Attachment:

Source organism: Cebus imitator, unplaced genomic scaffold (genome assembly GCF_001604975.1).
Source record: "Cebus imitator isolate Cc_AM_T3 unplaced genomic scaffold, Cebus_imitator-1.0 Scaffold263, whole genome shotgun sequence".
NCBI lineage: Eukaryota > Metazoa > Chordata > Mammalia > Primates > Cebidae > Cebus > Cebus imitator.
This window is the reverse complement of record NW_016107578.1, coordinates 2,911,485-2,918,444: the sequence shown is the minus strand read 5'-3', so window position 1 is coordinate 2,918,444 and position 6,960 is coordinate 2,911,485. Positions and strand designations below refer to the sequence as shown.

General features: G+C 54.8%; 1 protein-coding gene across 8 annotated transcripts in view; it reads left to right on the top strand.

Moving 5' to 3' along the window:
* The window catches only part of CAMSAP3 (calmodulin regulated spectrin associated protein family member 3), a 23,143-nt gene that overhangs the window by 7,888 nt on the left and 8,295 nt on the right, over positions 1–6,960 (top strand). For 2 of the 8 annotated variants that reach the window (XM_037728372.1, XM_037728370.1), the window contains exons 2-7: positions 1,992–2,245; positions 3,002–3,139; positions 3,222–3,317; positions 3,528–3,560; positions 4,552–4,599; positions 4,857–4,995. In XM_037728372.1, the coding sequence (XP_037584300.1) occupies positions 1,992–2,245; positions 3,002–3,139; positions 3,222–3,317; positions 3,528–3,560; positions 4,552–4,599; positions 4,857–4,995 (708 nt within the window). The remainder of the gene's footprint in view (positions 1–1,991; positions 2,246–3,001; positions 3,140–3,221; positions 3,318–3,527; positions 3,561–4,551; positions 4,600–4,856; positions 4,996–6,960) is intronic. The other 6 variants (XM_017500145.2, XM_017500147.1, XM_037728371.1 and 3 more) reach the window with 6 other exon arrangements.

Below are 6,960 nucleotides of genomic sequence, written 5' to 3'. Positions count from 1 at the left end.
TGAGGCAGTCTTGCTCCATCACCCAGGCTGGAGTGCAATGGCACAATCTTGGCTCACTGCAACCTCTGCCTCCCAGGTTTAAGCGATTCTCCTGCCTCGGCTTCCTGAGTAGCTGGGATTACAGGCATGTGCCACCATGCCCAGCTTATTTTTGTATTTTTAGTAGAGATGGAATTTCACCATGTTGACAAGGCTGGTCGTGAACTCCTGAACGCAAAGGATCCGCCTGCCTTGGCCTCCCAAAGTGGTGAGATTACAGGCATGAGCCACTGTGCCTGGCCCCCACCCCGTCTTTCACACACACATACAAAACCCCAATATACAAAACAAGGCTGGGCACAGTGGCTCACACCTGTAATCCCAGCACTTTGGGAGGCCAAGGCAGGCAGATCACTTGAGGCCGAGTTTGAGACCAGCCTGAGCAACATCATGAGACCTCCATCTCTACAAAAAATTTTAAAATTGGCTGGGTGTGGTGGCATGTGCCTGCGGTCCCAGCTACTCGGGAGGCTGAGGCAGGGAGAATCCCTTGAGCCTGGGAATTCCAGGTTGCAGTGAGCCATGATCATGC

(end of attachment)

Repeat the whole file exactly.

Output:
Source organism: Cebus imitator, unplaced genomic scaffold (genome assembly GCF_001604975.1).
Source record: "Cebus imitator isolate Cc_AM_T3 unplaced genomic scaffold, Cebus_imitator-1.0 Scaffold263, whole genome shotgun sequence".
NCBI lineage: Eukaryota > Metazoa > Chordata > Mammalia > Primates > Cebidae > Cebus > Cebus imitator.
This window is the reverse complement of record NW_016107578.1, coordinates 2,911,485-2,918,444: the sequence shown is the minus strand read 5'-3', so window position 1 is coordinate 2,918,444 and position 6,960 is coordinate 2,911,485. Positions and strand designations below refer to the sequence as shown.

General features: G+C 54.8%; 1 protein-coding gene across 8 annotated transcripts in view; it reads left to right on the top strand.

Moving 5' to 3' along the window:
* The window catches only part of CAMSAP3 (calmodulin regulated spectrin associated protein family member 3), a 23,143-nt gene that overhangs the window by 7,888 nt on the left and 8,295 nt on the right, over positions 1–6,960 (top strand). For 2 of the 8 annotated variants that reach the window (XM_037728372.1, XM_037728370.1), the window contains exons 2-7: positions 1,992–2,245; positions 3,002–3,139; positions 3,222–3,317; positions 3,528–3,560; positions 4,552–4,599; positions 4,857–4,995. In XM_037728372.1, the coding sequence (XP_037584300.1) occupies positions 1,992–2,245; positions 3,002–3,139; positions 3,222–3,317; positions 3,528–3,560; positions 4,552–4,599; positions 4,857–4,995 (708 nt within the window). The remainder of the gene's footprint in view (positions 1–1,991; positions 2,246–3,001; positions 3,140–3,221; positions 3,318–3,527; positions 3,561–4,551; positions 4,600–4,856; positions 4,996–6,960) is intronic. The other 6 variants (XM_017500145.2, XM_017500147.1, XM_037728371.1 and 3 more) reach the window with 6 other exon arrangements.

Below are 6,960 nucleotides of genomic sequence, written 5' to 3'. Positions count from 1 at the left end.
TGAGGCAGTCTTGCTCCATCACCCAGGCTGGAGTGCAATGGCACAATCTTGGCTCACTGCAACCTCTGCCTCCCAGGTTTAAGCGATTCTCCTGCCTCGGCTTCCTGAGTAGCTGGGATTACAGGCATGTGCCACCATGCCCAGCTTATTTTTGTATTTTTAGTAGAGATGGAATTTCACCATGTTGACAAGGCTGGTCGTGAACTCCTGAACGCAAAGGATCCGCCTGCCTTGGCCTCCCAAAGTGGTGAGATTACAGGCATGAGCCACTGTGCCTGGCCCCCACCCCGTCTTTCACACACACATACAAAACCCCAATATACAAAACAAGGCTGGGCACAGTGGCTCACACCTGTAATCCCAGCACTTTGGGAGGCCAAGGCAGGCAGATCACTTGAGGCCGAGTTTGAGACCAGCCTGAGCAACATCATGAGACCTCCATCTCTACAAAAAATTTTAAAATTGGCTGGGTGTGGTGGCATGTGCCTGCGGTCCCAGCTACTCGGGAGGCTGAGGCAGGGAGAATCCCTTGAGCCTGGGAATTCCAGGTTGCAGTGAGCCATGATCATGC